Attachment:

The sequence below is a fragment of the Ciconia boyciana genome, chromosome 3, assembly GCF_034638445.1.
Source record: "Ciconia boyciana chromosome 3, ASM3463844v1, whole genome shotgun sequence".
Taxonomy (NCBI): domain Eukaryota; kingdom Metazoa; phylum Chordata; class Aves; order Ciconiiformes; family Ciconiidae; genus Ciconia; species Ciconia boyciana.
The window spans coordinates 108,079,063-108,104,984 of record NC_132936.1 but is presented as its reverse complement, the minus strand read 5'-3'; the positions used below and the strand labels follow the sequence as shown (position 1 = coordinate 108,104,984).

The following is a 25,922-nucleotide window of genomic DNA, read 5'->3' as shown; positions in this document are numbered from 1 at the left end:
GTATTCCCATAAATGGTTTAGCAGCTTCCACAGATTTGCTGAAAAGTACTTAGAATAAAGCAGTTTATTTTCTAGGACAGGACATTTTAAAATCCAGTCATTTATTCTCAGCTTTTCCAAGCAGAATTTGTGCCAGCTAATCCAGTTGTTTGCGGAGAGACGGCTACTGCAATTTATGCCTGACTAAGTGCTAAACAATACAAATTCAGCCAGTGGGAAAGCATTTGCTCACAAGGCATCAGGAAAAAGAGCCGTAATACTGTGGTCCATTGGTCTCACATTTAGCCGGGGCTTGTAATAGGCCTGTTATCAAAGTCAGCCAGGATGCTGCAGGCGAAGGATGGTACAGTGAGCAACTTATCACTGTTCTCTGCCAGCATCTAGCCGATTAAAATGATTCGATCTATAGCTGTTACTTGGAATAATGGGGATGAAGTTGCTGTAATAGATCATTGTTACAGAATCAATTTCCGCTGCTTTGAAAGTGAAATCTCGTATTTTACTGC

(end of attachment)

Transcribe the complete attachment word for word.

The sequence below is a fragment of the Ciconia boyciana genome, chromosome 3, assembly GCF_034638445.1.
Source record: "Ciconia boyciana chromosome 3, ASM3463844v1, whole genome shotgun sequence".
Taxonomy (NCBI): domain Eukaryota; kingdom Metazoa; phylum Chordata; class Aves; order Ciconiiformes; family Ciconiidae; genus Ciconia; species Ciconia boyciana.
The window spans coordinates 108,079,063-108,104,984 of record NC_132936.1 but is presented as its reverse complement, the minus strand read 5'-3'; the positions used below and the strand labels follow the sequence as shown (position 1 = coordinate 108,104,984).

The following is a 25,922-nucleotide window of genomic DNA, read 5'->3' as shown; positions in this document are numbered from 1 at the left end:
GTATTCCCATAAATGGTTTAGCAGCTTCCACAGATTTGCTGAAAAGTACTTAGAATAAAGCAGTTTATTTTCTAGGACAGGACATTTTAAAATCCAGTCATTTATTCTCAGCTTTTCCAAGCAGAATTTGTGCCAGCTAATCCAGTTGTTTGCGGAGAGACGGCTACTGCAATTTATGCCTGACTAAGTGCTAAACAATACAAATTCAGCCAGTGGGAAAGCATTTGCTCACAAGGCATCAGGAAAAAGAGCCGTAATACTGTGGTCCATTGGTCTCACATTTAGCCGGGGCTTGTAATAGGCCTGTTATCAAAGTCAGCCAGGATGCTGCAGGCGAAGGATGGTACAGTGAGCAACTTATCACTGTTCTCTGCCAGCATCTAGCCGATTAAAATGATTCGATCTATAGCTGTTACTTGGAATAATGGGGATGAAGTTGCTGTAATAGATCATTGTTACAGAATCAATTTCCGCTGCTTTGAAAGTGAAATCTCGTATTTTACTGC